How To Get Rid Of Dry Skin
We’ve all suffered from dry skin at some point in one way or another. While it’s usually harmless, it can be uncomfortable and affect your self-confidence.
In most cases, incidences of dry skin are caused by environmental factors. How susceptible you are to experiencing dry skin can be affected by a few different things, such as:
For example, if you are over 40 and a regular pool swimmer, you’re more likely to have to deal with dry skin than someone who is younger and does not swim in chlorinated waters.
Here are five possible factors in your environment which could be affecting the dryness of your skin:
If you live or work in a harsh climate or regularly experience severe weather conditions, this can affect how your skin responds to your environment. Particularly in winter, when most areas experience lower temperatures and humidity levels, skin can dry out quite quickly.
Regularly exposing your skin to sources of extreme heat can also dry out your skin. Open fires, space heaters, log burners, and even your central heating can also contribute to drier skin.
Taking long hot baths or showers can also cause your skin to dry out. If you are a frequent swimmer in chlorinated pools, this can also affect your skin’s moisture levels.
Depending on which products you use in the bath or shower, you may be actively removing moisture from your skin! Most products are designed to remove oil from the skin, but in doing so they strip away the moisture we desperately want to keep!
If you suffer from any skin conditions you may also be more likely to experience dry skin. Eczema, in particular, is a fairly common ailment and sufferers often exhibit signs of dry skin.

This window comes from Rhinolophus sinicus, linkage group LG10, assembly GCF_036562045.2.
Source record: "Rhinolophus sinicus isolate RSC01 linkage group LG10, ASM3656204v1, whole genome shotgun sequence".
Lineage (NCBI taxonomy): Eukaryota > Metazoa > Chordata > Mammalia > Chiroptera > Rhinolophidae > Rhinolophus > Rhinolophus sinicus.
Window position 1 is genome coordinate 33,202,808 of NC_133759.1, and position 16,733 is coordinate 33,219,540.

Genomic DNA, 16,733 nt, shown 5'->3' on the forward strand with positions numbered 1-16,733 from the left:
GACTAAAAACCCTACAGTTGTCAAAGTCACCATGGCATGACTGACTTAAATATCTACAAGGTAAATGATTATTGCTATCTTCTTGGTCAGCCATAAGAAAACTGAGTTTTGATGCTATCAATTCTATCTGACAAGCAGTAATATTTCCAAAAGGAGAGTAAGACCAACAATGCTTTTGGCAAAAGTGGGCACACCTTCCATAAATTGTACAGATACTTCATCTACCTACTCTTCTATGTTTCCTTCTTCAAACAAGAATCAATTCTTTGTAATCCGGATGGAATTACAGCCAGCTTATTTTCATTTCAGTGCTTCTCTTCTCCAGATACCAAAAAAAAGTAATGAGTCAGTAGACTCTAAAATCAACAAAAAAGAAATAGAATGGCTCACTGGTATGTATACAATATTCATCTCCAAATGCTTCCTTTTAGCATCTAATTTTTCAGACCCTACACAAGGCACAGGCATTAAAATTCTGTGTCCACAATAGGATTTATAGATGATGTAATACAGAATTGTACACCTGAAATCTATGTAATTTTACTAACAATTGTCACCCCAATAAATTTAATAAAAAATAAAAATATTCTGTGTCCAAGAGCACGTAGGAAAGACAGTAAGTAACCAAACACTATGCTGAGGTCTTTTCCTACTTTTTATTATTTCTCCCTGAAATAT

There are many different ways to treat dry skin, but identifying the best method for you will probably require some trial and error.
You should use a relatively oily moisturiser to help prevent your skin from drying out. A cream or ointment is best for this, and your pharmacist should be able to advise of an appropriate product. Steer clear of lotions however, as these do not contain much oil and can therefore cause the skin to dry out further.
Many common bathroom soaps contain harsh chemicals that can damage and dry out your skin. Particularly deodorant soaps and other fragranced skincare products can dry out your skin’s natural oils, so you avoid these products to retain more moisture.
Take time to check in on your bathing routine and identify anything you may be doing that is inadvertently drying out your skin. Make sure to use warm (not hot) water and limit the amount of time you spend in the bath. As a rule of thumb, baths and showers should last around 5-10 minutes to avoid removing too much oil from your skin.
You should also take care when towelling off – try to pat your skin dry rather than rubbing, and apply moisturiser to help retain as much water as possible.
If you live in a hard water area, your skin is probably suffering as a result. Hard water contains a lot of minerals which can leave behind a residue that irritates the skin. In fact, there is a proven link between hard water and certain skin conditions, whereas soft water allows you to generate a proper lather while bathing. This means you’ll need to use less soap or shower gel for the same results, which takes less toll on your skin.
If you’re struggling with dry skin and think your water might be the cause, it’s worth considering getting a water softener for your home.
Wearing clothing that contains rough fibres can be a source of irritation for your skin, so choose soft cotton and silk rather than synthetic or woollen clothes. To keep your clothes softer for longer, make sure to use a detergent that is free from harmful chemicals. This will also avoid any abrasive chemicals lingering in the fabric and irritating your skin later.
If you spend a lot of time indoors (as most of us do, either at home or at work) it can be a good idea to purchase a humidifier. This increases the amount of moisture in the air in your surroundings. Just be sure to keep the humidifier clean to prevent a build-up of germs.